By Natasha Bhuyan
Arizona Daily Wildcat
Thursday, November 4, 2004
With national changes in business and technology, the UA is aiming to become a leading institute in information technology through education and awareness of rising issues such as Internet security and outsourcing jobs.
The UA is hosting three information technology events this week to raise information technology awareness: the week-long Department of Management Information Systems 30th Anniversary Conference, Internet2 Day today and Security Awareness Day tomorrow.
To celebrate the 30th anniversary of the Management Information Systems Department, which has been ranked as a top-five MIS program by U.S. News & World Report for the last 16 years, 150 national leaders in education, business and government were invited to discuss innovations in their fields.
Mohan Tanniru, head of the MIS department, said because information system fields are going through dramatic changes due to outsourcing and the changing job market, the conference's theme is "Shaping the Future of Information Technology" to promote the development of innovative programs and cutting edge research.
It's really clogged up and getting worse. – Bruce Kaplan, editor, CCIT telecommunications
Outsourcing is the movement of American jobs, usually in technical fields, to foreign countries that have cheaper labor costs.
"MIS programs across the country are looking at how to differentiate the students we educate, so they can find gainful employment and add value to the companies in the U.S.," Tanniru said.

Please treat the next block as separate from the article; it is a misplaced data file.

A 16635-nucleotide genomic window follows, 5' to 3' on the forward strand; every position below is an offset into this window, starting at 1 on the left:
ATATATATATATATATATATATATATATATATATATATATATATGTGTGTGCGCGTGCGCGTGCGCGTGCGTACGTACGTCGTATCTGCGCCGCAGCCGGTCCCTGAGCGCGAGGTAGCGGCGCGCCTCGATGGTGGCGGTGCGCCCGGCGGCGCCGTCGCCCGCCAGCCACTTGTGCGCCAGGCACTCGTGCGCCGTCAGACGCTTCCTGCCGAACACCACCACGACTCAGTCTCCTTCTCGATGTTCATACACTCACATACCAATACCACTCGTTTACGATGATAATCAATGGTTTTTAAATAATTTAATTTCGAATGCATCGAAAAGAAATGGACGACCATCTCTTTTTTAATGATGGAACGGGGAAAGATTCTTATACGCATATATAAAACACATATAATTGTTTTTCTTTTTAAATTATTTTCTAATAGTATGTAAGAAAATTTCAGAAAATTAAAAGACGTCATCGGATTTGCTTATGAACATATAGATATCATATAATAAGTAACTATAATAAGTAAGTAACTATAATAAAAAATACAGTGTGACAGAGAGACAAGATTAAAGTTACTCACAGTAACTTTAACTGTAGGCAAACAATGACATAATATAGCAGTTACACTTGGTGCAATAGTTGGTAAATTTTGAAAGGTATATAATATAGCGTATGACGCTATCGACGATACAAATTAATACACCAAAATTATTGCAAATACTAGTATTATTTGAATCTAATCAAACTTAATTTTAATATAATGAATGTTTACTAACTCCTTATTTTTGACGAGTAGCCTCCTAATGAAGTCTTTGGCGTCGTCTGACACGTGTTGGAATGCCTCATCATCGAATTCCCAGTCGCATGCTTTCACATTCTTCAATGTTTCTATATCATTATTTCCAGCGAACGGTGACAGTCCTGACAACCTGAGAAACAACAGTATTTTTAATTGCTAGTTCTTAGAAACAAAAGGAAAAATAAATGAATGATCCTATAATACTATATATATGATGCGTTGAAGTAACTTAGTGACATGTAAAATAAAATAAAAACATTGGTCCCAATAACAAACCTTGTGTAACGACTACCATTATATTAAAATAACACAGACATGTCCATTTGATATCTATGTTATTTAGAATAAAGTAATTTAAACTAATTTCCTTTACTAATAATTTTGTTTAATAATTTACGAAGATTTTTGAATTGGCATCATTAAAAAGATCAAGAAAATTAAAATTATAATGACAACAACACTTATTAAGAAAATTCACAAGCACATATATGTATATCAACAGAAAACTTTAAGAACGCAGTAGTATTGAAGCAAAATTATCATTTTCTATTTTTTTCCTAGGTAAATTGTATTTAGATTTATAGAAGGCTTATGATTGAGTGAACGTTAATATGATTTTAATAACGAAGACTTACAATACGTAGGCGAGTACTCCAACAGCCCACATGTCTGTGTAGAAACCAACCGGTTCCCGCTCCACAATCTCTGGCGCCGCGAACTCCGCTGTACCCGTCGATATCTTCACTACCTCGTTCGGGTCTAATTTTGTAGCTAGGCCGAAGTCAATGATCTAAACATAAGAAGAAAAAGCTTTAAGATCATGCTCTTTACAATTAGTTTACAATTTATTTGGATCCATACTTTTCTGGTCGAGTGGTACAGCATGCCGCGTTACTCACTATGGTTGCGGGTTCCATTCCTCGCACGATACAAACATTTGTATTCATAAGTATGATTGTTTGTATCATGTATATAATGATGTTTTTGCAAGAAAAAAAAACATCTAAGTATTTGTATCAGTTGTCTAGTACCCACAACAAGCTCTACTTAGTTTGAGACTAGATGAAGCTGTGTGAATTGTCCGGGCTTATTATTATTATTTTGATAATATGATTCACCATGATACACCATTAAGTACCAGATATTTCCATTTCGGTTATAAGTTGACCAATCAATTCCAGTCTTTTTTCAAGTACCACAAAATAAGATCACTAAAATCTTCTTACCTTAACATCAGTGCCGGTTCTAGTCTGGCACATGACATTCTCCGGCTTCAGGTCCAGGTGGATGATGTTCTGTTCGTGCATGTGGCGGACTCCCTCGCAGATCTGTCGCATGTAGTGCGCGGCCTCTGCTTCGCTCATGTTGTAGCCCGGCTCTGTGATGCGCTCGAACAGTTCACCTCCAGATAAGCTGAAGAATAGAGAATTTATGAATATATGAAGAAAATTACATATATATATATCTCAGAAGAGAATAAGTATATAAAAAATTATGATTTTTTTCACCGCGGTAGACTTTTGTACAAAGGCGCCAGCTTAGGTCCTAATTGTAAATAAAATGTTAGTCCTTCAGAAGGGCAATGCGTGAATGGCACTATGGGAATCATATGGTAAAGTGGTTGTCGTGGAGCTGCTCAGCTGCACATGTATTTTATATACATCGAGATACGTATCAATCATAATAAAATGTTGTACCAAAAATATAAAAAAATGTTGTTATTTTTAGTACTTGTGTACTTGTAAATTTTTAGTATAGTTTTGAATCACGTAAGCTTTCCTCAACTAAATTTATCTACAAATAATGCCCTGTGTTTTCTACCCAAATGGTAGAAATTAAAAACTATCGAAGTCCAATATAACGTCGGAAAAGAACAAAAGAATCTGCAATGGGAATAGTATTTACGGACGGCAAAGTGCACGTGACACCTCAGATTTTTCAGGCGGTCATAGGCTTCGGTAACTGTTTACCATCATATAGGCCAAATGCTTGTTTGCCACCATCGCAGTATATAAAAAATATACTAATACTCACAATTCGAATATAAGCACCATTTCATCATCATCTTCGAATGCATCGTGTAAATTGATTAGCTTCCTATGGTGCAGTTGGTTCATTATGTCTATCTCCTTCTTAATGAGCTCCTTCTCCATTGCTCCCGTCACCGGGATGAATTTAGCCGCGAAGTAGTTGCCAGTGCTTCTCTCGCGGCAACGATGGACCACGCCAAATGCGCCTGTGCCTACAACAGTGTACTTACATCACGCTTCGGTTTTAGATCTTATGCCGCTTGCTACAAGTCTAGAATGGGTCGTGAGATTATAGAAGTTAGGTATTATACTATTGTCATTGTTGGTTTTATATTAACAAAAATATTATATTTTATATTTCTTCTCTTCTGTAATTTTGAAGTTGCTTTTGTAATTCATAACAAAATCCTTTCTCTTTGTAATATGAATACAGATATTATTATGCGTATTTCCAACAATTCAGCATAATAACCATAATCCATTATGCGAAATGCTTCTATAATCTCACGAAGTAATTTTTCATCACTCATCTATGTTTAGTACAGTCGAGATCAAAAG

One conference event was the Student Project Expo on Tuesday, which featured student presentations on the application of information technology in disciplines including fine arts, engineering, bio-computing and multimedia.
"We are involving students in the education process to become these practitioners or researchers in the future," said Bill Neumann, director of projects and lecturer for MIS.
Another conference highlight is an exhibit on historical storage devices at the Arizona Historical Museum, done in partnership with IBM, which runs through Saturday.
Tomorrow's keynote speakers are Nick Donofrio, a senior executive from IBM and Lester Thurow, former dean of Sloan School of Management at MIT.
Internet2 Day, held in the North Ballroom of Student Union Memorial Center from 8:15 a.m. to 4:30 p.m., also aims to educate UA faculty, staff and students about the features available with Internet2.
Essentially a second, faster Internet, Internet2's network, called Abilene, enables users to send big research projects and engage in video conferences, among many additional uses.
More than 200 universities use Internet2, which was founded in 1999 by the UA among other universities.
Bruce Kaplan, editor of telecommunications for CCIT, said Internet2 was created in response to increased traffic on the "commodity Internet" from e-mail, spam and other commercial uses.
"It's really clogged up and getting worse," Kaplan said. "If someone wants to use it for research, it's difficult because the traffic is so backed up."
Today's Internet2 Day will showcase applications to arts, humanities, education and engineering. Sessions planned will discuss video conferencing, health sciences and grid computing, and question-and-answer time with experts of Internet2.
Security Awareness Day, in the Kiva Room at the student union from 9 a.m. to 5 p.m. tomorrow, will round out the information technology events of the week.
Both Internet2 Day and Security Awareness Day events are free and open to the public.